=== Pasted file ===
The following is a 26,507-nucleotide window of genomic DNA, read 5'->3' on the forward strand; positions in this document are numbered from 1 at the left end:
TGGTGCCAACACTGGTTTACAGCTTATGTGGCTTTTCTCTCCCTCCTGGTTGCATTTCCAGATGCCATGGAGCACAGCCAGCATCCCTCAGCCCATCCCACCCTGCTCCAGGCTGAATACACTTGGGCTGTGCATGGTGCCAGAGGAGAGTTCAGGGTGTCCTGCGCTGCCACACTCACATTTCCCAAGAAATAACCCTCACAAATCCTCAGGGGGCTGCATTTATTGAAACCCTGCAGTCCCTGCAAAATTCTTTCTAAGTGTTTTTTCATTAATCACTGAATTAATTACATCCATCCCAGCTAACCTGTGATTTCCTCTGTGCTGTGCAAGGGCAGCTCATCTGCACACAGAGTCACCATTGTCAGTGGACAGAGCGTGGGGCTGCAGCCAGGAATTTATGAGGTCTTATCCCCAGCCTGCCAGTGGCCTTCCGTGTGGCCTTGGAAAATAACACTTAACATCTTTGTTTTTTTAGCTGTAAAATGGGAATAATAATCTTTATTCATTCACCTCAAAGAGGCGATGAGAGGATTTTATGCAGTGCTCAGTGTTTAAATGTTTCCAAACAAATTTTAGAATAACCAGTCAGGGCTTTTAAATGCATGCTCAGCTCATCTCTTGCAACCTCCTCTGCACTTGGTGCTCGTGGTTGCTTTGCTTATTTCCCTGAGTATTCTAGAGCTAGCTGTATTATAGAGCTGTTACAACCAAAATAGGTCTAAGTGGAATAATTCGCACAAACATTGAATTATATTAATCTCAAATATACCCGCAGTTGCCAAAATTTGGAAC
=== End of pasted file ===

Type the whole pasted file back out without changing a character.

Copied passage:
The following is a 26,507-nucleotide window of genomic DNA, read 5'->3' on the forward strand; positions in this document are numbered from 1 at the left end:
TGGTGCCAACACTGGTTTACAGCTTATGTGGCTTTTCTCTCCCTCCTGGTTGCATTTCCAGATGCCATGGAGCACAGCCAGCATCCCTCAGCCCATCCCACCCTGCTCCAGGCTGAATACACTTGGGCTGTGCATGGTGCCAGAGGAGAGTTCAGGGTGTCCTGCGCTGCCACACTCACATTTCCCAAGAAATAACCCTCACAAATCCTCAGGGGGCTGCATTTATTGAAACCCTGCAGTCCCTGCAAAATTCTTTCTAAGTGTTTTTTCATTAATCACTGAATTAATTACATCCATCCCAGCTAACCTGTGATTTCCTCTGTGCTGTGCAAGGGCAGCTCATCTGCACACAGAGTCACCATTGTCAGTGGACAGAGCGTGGGGCTGCAGCCAGGAATTTATGAGGTCTTATCCCCAGCCTGCCAGTGGCCTTCCGTGTGGCCTTGGAAAATAACACTTAACATCTTTGTTTTTTTAGCTGTAAAATGGGAATAATAATCTTTATTCATTCACCTCAAAGAGGCGATGAGAGGATTTTATGCAGTGCTCAGTGTTTAAATGTTTCCAAACAAATTTTAGAATAACCAGTCAGGGCTTTTAAATGCATGCTCAGCTCATCTCTTGCAACCTCCTCTGCACTTGGTGCTCGTGGTTGCTTTGCTTATTTCCCTGAGTATTCTAGAGCTAGCTGTATTATAGAGCTGTTACAACCAAAATAGGTCTAAGTGGAATAATTCGCACAAACATTGAATTATATTAATCTCAAATATACCCGCAGTTGCCAAAATTTGGAAC